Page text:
Should I Consolidate My Credit Card Debt?

Consolidating your high interest credit card debt into a lower interest rate debt consolidation loan seems like a prudent strategy in most cases.  After all by saving on interest charges you can pay off your debts faster. For example, if you currently owe $20,000 on credit cards that have an annual interest rate of 19%, and you pay $500 a month you will be out of debt in 4 years and 11 months. If you can reduce that interest rate to 12%, still high but not as bad as a credit card, then you would be out of debt 10 months earlier.  Sounds good right?

Unfortunately a debt consolidation loan is not always the best approach and here’s why:

consolidate credit card debt

The Interest Savings May Not Materialize

Not all debt consolidation loans will save you money in the long run.  This can happen for a lot of reasons:

  • You may not qualify for a lower interest rate loan.  Many finance companies charge up to 30% for ‘debt consolidation’ loans. That’s more than most credit cards. They entice you with low monthly payments, but the actual amount you will pay in interest can be much higher.
  • High upfront fees and higher late payment or partial payment penalties can eat away at any interest saved from your ‘lower’ interest rate loan.
  • Your payment terms may not allow for flexible pre-payment options. If your finances change and you can pay more towards your credit card debt than you thought, you might be better off with a higher interest for a short period of time than a slightly lower interest for a longer time.

Putting Assets At Risk

To qualify for a lower interest rate you may be required to provide security or collateral for the loan. This may or may not be an issue. The bank may only loan you the money if you agree to pledge your car or house as security.  If for some reason you are unable to repay the loan you risk losing your car or house. You will need to weigh the possible interest savings against the risk of non-payment.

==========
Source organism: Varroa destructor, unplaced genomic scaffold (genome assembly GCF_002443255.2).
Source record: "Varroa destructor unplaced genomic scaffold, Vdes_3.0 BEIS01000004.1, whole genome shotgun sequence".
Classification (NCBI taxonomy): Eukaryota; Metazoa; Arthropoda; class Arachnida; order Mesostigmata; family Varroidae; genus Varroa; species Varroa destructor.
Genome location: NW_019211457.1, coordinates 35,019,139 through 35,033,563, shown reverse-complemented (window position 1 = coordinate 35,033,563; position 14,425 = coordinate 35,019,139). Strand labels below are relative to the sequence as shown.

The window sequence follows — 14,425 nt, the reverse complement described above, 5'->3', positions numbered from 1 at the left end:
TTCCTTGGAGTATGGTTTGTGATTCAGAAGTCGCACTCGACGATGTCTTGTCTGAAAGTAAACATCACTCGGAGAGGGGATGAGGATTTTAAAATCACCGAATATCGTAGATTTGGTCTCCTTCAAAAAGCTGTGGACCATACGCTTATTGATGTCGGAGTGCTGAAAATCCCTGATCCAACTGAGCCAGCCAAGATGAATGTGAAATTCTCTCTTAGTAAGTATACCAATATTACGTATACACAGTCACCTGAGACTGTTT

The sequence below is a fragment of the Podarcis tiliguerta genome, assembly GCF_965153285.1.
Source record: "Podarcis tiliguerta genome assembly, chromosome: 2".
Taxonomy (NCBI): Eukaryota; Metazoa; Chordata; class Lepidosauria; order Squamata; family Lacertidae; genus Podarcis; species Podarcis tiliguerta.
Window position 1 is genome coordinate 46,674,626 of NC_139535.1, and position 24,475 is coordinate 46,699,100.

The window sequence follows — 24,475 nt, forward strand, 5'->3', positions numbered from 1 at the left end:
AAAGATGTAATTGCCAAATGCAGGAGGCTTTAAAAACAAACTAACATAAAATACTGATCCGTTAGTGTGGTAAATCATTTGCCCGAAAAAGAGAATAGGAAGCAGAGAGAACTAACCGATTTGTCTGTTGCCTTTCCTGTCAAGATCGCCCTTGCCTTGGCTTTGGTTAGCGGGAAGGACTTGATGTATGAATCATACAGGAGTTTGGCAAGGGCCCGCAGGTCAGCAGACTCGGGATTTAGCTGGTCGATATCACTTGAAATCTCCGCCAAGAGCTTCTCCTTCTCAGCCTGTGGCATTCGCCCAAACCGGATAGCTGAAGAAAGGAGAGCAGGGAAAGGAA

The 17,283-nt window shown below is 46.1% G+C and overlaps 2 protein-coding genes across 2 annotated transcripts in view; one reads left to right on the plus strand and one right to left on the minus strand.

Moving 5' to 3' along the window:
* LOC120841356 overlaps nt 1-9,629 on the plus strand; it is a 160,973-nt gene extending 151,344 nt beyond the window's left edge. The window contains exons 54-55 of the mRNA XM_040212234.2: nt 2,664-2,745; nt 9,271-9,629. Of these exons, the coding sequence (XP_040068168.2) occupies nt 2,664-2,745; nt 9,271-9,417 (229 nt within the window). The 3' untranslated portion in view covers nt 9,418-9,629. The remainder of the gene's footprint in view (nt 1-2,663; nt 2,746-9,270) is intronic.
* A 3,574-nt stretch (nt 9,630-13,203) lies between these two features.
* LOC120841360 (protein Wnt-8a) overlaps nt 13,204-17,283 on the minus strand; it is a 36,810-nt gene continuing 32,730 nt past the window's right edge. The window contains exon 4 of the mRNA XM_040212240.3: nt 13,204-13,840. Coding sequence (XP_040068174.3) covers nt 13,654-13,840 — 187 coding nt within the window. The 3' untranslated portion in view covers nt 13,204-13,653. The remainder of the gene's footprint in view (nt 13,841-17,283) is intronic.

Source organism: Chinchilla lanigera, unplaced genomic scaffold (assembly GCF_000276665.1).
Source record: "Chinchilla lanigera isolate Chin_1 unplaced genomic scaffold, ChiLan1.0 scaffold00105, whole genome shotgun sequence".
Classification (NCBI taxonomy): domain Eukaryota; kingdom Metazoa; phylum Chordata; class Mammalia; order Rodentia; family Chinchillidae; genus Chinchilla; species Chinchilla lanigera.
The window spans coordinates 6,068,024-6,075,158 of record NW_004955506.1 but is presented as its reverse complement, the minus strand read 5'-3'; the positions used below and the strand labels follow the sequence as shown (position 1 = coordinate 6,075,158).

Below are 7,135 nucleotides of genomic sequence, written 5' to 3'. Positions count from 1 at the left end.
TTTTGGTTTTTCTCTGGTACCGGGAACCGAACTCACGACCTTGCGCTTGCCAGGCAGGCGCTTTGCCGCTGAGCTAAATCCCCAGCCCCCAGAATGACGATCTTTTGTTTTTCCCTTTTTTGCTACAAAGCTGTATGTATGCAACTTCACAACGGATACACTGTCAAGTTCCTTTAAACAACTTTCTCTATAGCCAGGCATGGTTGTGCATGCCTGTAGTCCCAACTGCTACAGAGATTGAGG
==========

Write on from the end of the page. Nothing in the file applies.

The same applies if the bank or finance company asks you to find someone to co-sign or guarantee the loan. You must decide if you really want your parents, a family member or a friend to be “on the hook” if you default on your payments.

Consolidation Is Not Enough

While these are all important considerations, perhaps the most significant issue with a debt consolidation loan is that it does not reduce your debt.  If your problem is that you have too much debt, a debt consolidation loan does not solve your underlying problem.  Reducing the interest you pay may help, but it may not be a complete solution.  It may be necessary to explore other alternatives, like a consumer proposal.

There Are Cheaper Options

If your credit card debts are significant enough that you are having trouble keeping up with the payments, chances are you have more debt than you can repay on your own. While a debt consolidation loan can reduce your interest costs, this may not be your cheapest alternative. Before applying for a loan you should talk to a bankruptcy trustee about a Consumer Proposal. Payments are usually much lower than they would be either with a debt consolidation loan, or even if you consolidate your debt with a Debt Management Plan.

The trick is to shop around. Your situation may feel desperate but, unless your wages are being garnished, take the time to explore all your options. If you choose to get a debt consolidation loan, talk to more than one lender. If you need more than interest relief, contact a debt expert. They can help you look at your numbers and see what solution will work best for you.

Category: Credit Card Debt, Debt Consolidation |

May 21, 2014


About J. Douglas Hoyes

J. Douglas Hoyes, BA, CA, CPA, CBV, CIRP is a Licensed Insolvency Trustee and the co-founder of Hoyes, Michalos & Associates Inc., one of Canada's largest independent personal insolvency firms. As an expert in debt management, Doug has been helping people deal with debt for more than 20 years.

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